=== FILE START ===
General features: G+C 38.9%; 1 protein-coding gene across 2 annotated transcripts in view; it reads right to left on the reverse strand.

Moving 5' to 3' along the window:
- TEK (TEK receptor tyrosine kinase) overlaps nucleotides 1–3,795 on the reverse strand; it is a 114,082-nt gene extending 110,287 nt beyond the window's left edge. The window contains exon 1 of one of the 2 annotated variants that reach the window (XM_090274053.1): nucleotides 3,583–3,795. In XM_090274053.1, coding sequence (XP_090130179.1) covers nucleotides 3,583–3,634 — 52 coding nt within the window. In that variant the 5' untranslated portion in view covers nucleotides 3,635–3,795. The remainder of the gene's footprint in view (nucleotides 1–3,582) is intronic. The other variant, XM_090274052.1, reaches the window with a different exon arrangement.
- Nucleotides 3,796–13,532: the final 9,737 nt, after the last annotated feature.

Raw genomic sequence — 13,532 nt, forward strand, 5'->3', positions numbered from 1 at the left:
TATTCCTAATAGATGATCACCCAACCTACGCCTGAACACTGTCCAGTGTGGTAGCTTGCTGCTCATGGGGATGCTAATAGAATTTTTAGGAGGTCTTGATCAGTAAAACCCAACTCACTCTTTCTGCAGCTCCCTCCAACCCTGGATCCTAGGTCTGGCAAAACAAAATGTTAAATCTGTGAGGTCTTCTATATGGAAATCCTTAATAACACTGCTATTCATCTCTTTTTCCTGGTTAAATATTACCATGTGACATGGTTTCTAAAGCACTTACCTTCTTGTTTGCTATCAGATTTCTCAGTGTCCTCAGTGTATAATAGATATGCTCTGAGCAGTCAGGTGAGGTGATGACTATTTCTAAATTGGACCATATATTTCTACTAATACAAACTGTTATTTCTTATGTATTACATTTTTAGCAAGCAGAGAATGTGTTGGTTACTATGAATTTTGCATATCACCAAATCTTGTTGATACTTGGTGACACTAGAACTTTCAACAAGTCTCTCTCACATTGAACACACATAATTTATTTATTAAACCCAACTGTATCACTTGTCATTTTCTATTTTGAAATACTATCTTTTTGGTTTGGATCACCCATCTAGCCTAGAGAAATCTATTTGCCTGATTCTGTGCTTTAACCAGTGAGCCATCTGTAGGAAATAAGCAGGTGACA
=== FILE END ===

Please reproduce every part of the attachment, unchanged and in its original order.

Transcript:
General features: G+C 38.9%; 1 protein-coding gene across 2 annotated transcripts in view; it reads right to left on the reverse strand.

Moving 5' to 3' along the window:
- TEK (TEK receptor tyrosine kinase) overlaps nucleotides 1–3,795 on the reverse strand; it is a 114,082-nt gene extending 110,287 nt beyond the window's left edge. The window contains exon 1 of one of the 2 annotated variants that reach the window (XM_090274053.1): nucleotides 3,583–3,795. In XM_090274053.1, coding sequence (XP_090130179.1) covers nucleotides 3,583–3,634 — 52 coding nt within the window. In that variant the 5' untranslated portion in view covers nucleotides 3,635–3,795. The remainder of the gene's footprint in view (nucleotides 1–3,582) is intronic. The other variant, XM_090274052.1, reaches the window with a different exon arrangement.
- Nucleotides 3,796–13,532: the final 9,737 nt, after the last annotated feature.

Raw genomic sequence — 13,532 nt, forward strand, 5'->3', positions numbered from 1 at the left:
TATTCCTAATAGATGATCACCCAACCTACGCCTGAACACTGTCCAGTGTGGTAGCTTGCTGCTCATGGGGATGCTAATAGAATTTTTAGGAGGTCTTGATCAGTAAAACCCAACTCACTCTTTCTGCAGCTCCCTCCAACCCTGGATCCTAGGTCTGGCAAAACAAAATGTTAAATCTGTGAGGTCTTCTATATGGAAATCCTTAATAACACTGCTATTCATCTCTTTTTCCTGGTTAAATATTACCATGTGACATGGTTTCTAAAGCACTTACCTTCTTGTTTGCTATCAGATTTCTCAGTGTCCTCAGTGTATAATAGATATGCTCTGAGCAGTCAGGTGAGGTGATGACTATTTCTAAATTGGACCATATATTTCTACTAATACAAACTGTTATTTCTTATGTATTACATTTTTAGCAAGCAGAGAATGTGTTGGTTACTATGAATTTTGCATATCACCAAATCTTGTTGATACTTGGTGACACTAGAACTTTCAACAAGTCTCTCTCACATTGAACACACATAATTTATTTATTAAACCCAACTGTATCACTTGTCATTTTCTATTTTGAAATACTATCTTTTTGGTTTGGATCACCCATCTAGCCTAGAGAAATCTATTTGCCTGATTCTGTGCTTTAACCAGTGAGCCATCTGTAGGAAATAAGCAGGTGACA